Tuesday, February 10, 2015

Please help Walmart workers disciplined for striking against the company

The OUR Walmart campaign held demonstrations across the country last week calling on Walmart managers to reverse disciplinary actions against 35 workers.

The workers in nine different states participated in Black Friday protests against the retail giant.

Walmart managers have been illegally spying on, disciplining and even firing workers who spoke out.

Despite Walmart’s publicly stated anti-retaliation policy, the company lets the managers get away with targeting workers who exercise their rights.

Mother Jones reported on what happened to one of the Walmart workers, 26-year-old Kiana Howard of Sacramento, Calif.
I didn't graduate from high school because I couldn't pass the math part of the exit exam. I did go back in 2013 and get my diploma. I was screaming and crying. I was so happy. 
About a week later, I started working at the local Walmart. I love working around people and having conversations while ringing them up. You could be having a bad day and one customer in line says a joke and changes your whole day. My coworkers there were like family. We took care of each other because we were all going through the same situation. The managers, on the other hand, they don't give a damn about us. 
I started off at $8.40 an hour. Then California raised the minimum wage, and I got my yearly raise, which put me up to $9.80. But the most hours I could get in any week after picking up extra days and taking extra shifts was 36. After paying rent and utilities, I was barely scraping by. I was on welfare, getting $300. When they cut that off, I really started struggling. And then they cut my food stamps down by more than half, to $136, so I started having to spend money on food. I went to food banks to make sure I fed my seven-year-old son.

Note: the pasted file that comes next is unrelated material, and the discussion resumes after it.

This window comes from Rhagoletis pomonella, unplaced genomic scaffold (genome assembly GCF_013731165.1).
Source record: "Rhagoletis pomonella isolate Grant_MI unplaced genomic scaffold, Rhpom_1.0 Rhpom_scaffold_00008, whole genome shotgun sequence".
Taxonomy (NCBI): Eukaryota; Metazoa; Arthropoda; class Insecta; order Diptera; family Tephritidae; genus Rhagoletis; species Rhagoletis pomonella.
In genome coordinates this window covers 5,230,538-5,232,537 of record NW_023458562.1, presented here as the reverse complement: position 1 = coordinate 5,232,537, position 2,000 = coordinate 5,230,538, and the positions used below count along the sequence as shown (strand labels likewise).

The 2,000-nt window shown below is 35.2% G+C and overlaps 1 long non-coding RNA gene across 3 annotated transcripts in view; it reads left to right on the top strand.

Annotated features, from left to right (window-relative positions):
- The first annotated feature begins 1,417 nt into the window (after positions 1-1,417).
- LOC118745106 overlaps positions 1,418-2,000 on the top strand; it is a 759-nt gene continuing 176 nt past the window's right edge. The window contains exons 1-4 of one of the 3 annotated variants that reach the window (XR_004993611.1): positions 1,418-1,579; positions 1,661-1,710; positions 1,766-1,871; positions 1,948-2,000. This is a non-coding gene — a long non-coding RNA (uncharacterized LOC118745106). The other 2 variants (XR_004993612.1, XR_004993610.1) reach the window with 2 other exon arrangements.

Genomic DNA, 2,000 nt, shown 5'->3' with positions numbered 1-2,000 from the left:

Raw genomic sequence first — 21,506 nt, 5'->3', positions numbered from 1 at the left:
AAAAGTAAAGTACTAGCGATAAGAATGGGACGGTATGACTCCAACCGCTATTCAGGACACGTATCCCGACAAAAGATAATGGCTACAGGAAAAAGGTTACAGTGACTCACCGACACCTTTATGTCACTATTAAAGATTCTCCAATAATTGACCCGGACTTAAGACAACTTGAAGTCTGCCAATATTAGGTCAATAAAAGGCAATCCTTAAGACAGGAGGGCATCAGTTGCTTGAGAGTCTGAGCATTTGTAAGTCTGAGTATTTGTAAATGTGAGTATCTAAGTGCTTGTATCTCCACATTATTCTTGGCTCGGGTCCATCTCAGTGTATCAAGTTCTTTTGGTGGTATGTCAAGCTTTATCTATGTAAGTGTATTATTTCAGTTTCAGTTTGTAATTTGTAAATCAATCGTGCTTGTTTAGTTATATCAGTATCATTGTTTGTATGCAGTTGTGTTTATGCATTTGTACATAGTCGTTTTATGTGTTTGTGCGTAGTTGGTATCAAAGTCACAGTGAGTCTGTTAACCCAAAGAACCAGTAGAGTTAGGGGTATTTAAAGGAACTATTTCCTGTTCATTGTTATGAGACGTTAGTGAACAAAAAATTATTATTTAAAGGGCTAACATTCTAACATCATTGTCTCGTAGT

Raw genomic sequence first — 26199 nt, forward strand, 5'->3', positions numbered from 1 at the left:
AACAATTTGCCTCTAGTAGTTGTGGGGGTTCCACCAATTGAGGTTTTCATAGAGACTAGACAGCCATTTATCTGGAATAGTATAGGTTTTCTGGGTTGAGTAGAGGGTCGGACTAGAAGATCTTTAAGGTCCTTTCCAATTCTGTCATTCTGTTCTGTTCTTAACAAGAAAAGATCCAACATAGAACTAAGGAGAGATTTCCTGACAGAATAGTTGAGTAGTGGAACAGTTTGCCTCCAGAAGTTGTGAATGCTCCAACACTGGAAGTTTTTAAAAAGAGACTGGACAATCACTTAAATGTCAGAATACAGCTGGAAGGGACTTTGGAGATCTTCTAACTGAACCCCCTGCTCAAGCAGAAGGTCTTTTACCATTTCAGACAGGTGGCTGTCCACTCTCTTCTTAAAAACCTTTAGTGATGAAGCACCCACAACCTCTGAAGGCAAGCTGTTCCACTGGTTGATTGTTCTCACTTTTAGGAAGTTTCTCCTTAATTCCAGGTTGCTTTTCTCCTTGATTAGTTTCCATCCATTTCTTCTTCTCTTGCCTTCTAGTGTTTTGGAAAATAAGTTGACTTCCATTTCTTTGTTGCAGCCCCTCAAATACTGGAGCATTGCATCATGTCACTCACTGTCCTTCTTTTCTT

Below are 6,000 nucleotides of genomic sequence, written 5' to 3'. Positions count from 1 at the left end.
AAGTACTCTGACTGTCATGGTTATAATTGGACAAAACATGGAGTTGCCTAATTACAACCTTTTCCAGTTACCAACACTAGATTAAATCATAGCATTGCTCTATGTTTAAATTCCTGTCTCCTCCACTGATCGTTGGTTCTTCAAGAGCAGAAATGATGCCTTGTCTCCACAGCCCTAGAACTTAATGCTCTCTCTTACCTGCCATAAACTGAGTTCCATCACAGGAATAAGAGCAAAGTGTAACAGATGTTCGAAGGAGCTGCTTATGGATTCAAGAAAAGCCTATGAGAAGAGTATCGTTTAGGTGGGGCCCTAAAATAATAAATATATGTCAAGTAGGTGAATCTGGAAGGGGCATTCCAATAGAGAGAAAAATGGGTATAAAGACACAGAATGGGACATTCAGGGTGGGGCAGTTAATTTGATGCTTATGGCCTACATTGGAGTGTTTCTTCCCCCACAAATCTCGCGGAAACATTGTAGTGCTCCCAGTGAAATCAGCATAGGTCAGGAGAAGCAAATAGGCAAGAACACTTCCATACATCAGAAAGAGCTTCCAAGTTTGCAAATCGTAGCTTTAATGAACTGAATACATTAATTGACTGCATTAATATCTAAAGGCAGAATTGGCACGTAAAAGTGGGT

I live an hour away. I don't have a car. I have to catch the bus and the light rail every day. My schedule was all over the place. Some days I would have to be at work at 5:30 in the morning, and then some days I would work from 8 p.m. to midnight. I was tired all the time. It was just madness. Especially because there's no buses that run after 10 p.m...
I missed three days because my son was sick, and I was late three days. They hold that against us for a whole year... 
Around August of last year, I'd had enough and put in an availability change with my supervisor. I told them I could only work between 5:30 a.m. and 8:00 p.m. That way I could get home to my son. People who had worked there for years told me, "Oh, they are going to cut your hours back for a while, and then you will get them back again." But they cut my hours back—to just 23 a week—and they kept them cut back. It went on for a good month or two. That's one reason I decided to join Our Walmart... 
On Black Friday we went on strike. The organizers picked us up in a white van and drove us to a picket at the Rancho Cordova store. It was me and a couple of other Our Walmart people. They had balloons; they tied them on our wrists. They had posters. And we stood out there for a minute, we talked, and we had people get on the mic and speak. We had a DJ out there. It was like a little party. I did an interview on the news... 
They retaliated on January 13, which was the day I got fired. I had a four-hour shift. Thirty minutes before I was about to get off, they pulled me off the register and brought me in the office. It was like, "You went on strike for Black Friday…" I wasn't listening because I was upset. She said it counted as my fourth unexcused absence and that rolls over into me being terminated. I signed my papers and I gave her my badge and my vest and I left.
You can help support the workers who were fired and disciplined for fighting back. Sign the worker petition telling Walmart US Labor Relations Manager Vice President Vicky Dawson to uphold Walmart’s policy and immediately discipline or fire these managers that have been involved in trying to illegally silence workers. (Click here to sign the petition.)